The priority research focuses are based on the goals set within the framework of partnership agreements.
Researchers must propose projects that address one or another of the needs presented under each focus and clearly indicate, in their letter of intent and funding request, the need (e.g. 2.3) their critical summary of research findings will meet.
As in the first competition, one grant will be awarded per need, according to scientific excellence (ranking based on scientific evaluation criteria).
FOCUS 1: Increasing graduation and qualification rates among students under the age of 20
The current development of a first Politique nationale de lutte contre le décrochage scolaire (provincial policy to encourage students to stay in school)9 demonstrates the importance of this issue for Québec society. Dropping out of school is a complex phenomenon resulting from a host of factors.10 Combatting it will thus require timely intervention at different levels with regard to several of these factors (students, teachers, classrooms, schools, families, the community). Along the same lines, the measures implemented to ensure that two thirds of students obtain their diploma within the required time, and to increase the number of students earning a first diploma or other qualification before the age of 20, must be, from this perspective, just as diversified.Many different factors affect the graduation and qualification rates,11 including the teacher-student relationship, teaching practices, school climate, the organization of educational services and the support provided by the community and the family. Taking account of the differences and similarities between the English12 and French school systems could doubtless be very useful for the purpose of updating approaches and practices that promote student retention and academic success.
THIS FOCUS INVOLVES THE FOLLOWING RESEARCH NEEDS:
Need 1.1 Family-school-community collaboration practices
What conditions and effective practices are most likely to foster collaboration between the family, the school and the community at the elementary, secondary, adult education and vocational training levels for all clients and particularly for Aboriginal students, immigrant students, and students from disadvantaged areas?
Need 1.2 Helping students between the ages of 15 and 19 who are enrolled in vocational training or adult general education to stay in school
What practices and approaches can encourage students aged 15 to 19 to stay in adult general education or vocational training? These practices and approaches may concern school organization or the services available to students, such as complementary educational services, ways of learning, the school or family environment (including, for example, family or parental involvement).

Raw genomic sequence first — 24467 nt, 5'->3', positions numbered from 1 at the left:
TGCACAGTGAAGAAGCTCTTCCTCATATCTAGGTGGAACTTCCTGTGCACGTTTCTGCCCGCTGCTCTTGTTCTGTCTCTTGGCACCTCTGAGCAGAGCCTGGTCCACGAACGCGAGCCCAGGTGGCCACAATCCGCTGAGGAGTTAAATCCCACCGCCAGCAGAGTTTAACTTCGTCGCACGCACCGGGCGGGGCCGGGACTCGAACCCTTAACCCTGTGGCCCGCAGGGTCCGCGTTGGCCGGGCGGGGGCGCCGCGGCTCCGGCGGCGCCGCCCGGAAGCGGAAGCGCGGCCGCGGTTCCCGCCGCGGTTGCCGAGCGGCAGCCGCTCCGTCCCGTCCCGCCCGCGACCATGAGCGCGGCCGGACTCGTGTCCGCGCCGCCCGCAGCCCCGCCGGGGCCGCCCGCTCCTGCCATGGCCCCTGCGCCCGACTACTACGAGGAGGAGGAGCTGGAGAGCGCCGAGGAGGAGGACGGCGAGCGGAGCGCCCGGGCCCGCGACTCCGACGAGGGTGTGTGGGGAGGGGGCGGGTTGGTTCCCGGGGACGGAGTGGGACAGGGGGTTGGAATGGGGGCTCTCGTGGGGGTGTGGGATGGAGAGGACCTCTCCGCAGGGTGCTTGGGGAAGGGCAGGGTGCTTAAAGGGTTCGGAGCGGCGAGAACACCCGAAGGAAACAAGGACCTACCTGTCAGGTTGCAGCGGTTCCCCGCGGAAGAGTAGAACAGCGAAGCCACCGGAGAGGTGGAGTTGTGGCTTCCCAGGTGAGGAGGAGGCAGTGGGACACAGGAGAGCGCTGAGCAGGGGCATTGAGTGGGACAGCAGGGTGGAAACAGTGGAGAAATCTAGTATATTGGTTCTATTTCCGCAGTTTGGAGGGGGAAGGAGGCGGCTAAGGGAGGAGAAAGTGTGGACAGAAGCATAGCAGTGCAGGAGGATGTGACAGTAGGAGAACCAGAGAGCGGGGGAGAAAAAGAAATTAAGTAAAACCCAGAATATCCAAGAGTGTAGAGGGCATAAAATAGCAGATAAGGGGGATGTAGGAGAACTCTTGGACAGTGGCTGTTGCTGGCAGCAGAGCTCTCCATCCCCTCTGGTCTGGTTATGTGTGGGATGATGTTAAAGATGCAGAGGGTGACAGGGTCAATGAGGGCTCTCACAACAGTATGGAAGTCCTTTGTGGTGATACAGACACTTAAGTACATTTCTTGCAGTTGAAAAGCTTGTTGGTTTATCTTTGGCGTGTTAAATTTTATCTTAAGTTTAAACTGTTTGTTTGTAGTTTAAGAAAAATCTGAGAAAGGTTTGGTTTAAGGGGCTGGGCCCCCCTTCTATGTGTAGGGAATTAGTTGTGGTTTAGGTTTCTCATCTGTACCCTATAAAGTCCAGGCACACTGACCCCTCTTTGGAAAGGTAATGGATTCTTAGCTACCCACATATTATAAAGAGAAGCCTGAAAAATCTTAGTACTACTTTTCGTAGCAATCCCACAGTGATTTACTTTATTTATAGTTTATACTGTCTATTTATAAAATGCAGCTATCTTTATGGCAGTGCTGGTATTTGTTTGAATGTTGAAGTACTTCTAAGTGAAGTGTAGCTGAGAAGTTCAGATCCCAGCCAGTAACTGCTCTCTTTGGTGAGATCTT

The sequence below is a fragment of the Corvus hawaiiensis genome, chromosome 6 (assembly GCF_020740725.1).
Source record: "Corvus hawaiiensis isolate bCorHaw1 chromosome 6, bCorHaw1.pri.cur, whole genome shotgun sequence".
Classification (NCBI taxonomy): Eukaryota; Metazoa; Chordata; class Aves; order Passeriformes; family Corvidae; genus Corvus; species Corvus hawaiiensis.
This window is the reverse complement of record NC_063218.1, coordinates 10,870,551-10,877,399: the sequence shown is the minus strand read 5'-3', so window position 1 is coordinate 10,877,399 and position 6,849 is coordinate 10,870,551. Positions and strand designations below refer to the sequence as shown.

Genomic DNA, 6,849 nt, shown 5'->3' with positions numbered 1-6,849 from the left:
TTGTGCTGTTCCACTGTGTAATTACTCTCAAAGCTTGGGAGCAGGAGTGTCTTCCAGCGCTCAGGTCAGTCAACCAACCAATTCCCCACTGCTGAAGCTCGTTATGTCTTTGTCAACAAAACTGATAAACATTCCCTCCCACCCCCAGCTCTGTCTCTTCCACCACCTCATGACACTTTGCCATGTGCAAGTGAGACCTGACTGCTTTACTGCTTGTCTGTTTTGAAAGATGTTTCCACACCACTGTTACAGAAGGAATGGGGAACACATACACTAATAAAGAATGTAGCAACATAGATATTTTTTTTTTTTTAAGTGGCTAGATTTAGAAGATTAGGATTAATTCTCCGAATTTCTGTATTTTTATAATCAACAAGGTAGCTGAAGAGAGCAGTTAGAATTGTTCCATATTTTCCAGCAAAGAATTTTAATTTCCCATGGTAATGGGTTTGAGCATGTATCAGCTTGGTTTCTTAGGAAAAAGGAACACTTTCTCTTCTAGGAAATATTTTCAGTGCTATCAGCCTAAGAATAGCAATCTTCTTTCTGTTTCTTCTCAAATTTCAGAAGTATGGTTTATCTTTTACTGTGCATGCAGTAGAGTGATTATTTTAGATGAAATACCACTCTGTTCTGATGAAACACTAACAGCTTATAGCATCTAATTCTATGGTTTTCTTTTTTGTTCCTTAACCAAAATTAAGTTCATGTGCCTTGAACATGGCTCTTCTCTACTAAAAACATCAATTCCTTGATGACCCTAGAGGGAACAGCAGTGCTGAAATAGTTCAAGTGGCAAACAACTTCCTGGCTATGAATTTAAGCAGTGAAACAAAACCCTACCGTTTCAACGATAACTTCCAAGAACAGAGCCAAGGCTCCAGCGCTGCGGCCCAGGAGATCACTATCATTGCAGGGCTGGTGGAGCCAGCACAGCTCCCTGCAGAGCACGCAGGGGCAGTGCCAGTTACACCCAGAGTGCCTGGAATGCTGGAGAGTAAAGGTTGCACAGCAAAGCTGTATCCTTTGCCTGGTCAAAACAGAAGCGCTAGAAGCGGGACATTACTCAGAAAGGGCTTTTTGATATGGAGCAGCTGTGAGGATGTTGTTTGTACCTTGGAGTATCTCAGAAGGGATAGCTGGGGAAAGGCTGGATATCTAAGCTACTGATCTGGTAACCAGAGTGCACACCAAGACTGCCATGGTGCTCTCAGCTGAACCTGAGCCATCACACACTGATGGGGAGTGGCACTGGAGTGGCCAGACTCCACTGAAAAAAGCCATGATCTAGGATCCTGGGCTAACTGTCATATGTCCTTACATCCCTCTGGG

Need 1.3 The teacher-student relationship and student support practices
Which approaches and practices focused on the teacher-student relationship influence the student's involvement in school in elementary and secondary school, in adult general education and in vocational training on the cognitive, affective and motivational levels? Which socioeducational services provide better support for students and help them to persevere and succeed in school (e.g. support and guidance, coaching, tutoring, mentorship, etc.)?
FOCUS 2: Increasing proficiency in English or French, language of instruction
It is important to improve the quality of the students' English or French, as proficiency in the language of instruction is one of the key determinants of academic success. More specifically, "comprehension of written material is the foundation of learning in all subjects."13 The actions taken by the Ministère14 are appropriate given the important contribution of learning and mastering the language of instruction to retention and academic success. The numerous data produced by research in this field15 support the need to identify at-risk students as soon as they enter school, to rapidly implement appropriate measures and to provide suitable follow-up. Research also underscores the key role of teaching, both in developing students' competency in reading and in motivating them to read. The research also presents the practices considered effective for developing competency in reading. Learning and mastering a language of instruction may pose many difficult challenges, especially for students who have accumulated problems in this area since the beginning of their schooling and who enroll in adult general education or vocational training in order to earn their first diploma. Proficiency in the language of instruction also represents a major challenge in the educational experience of Aboriginal and immigrant students, as it does for anglophone and allophone students. To sum up, all those already experiencing such difficulties confront major challenges to obtain their first diploma or occupational qualification. So do the teachers who work with these students.
THIS FOCUS INVOLVES THE FOLLOWING RESEARCH NEEDS:
Need 2.1 Training and support for teachers and non-teaching professionals
Which professional development models are most effective in the teaching of French (as the language of instruction or as a second language), English (as the language of instruction), reading, writing and oral communication at the preschool, elementary and secondary levels? What impact does the participation of teachers and non-teaching professionals in training and support programs have on the diversification of their respective language teaching practices?
Need 2.2 Learning French as a second language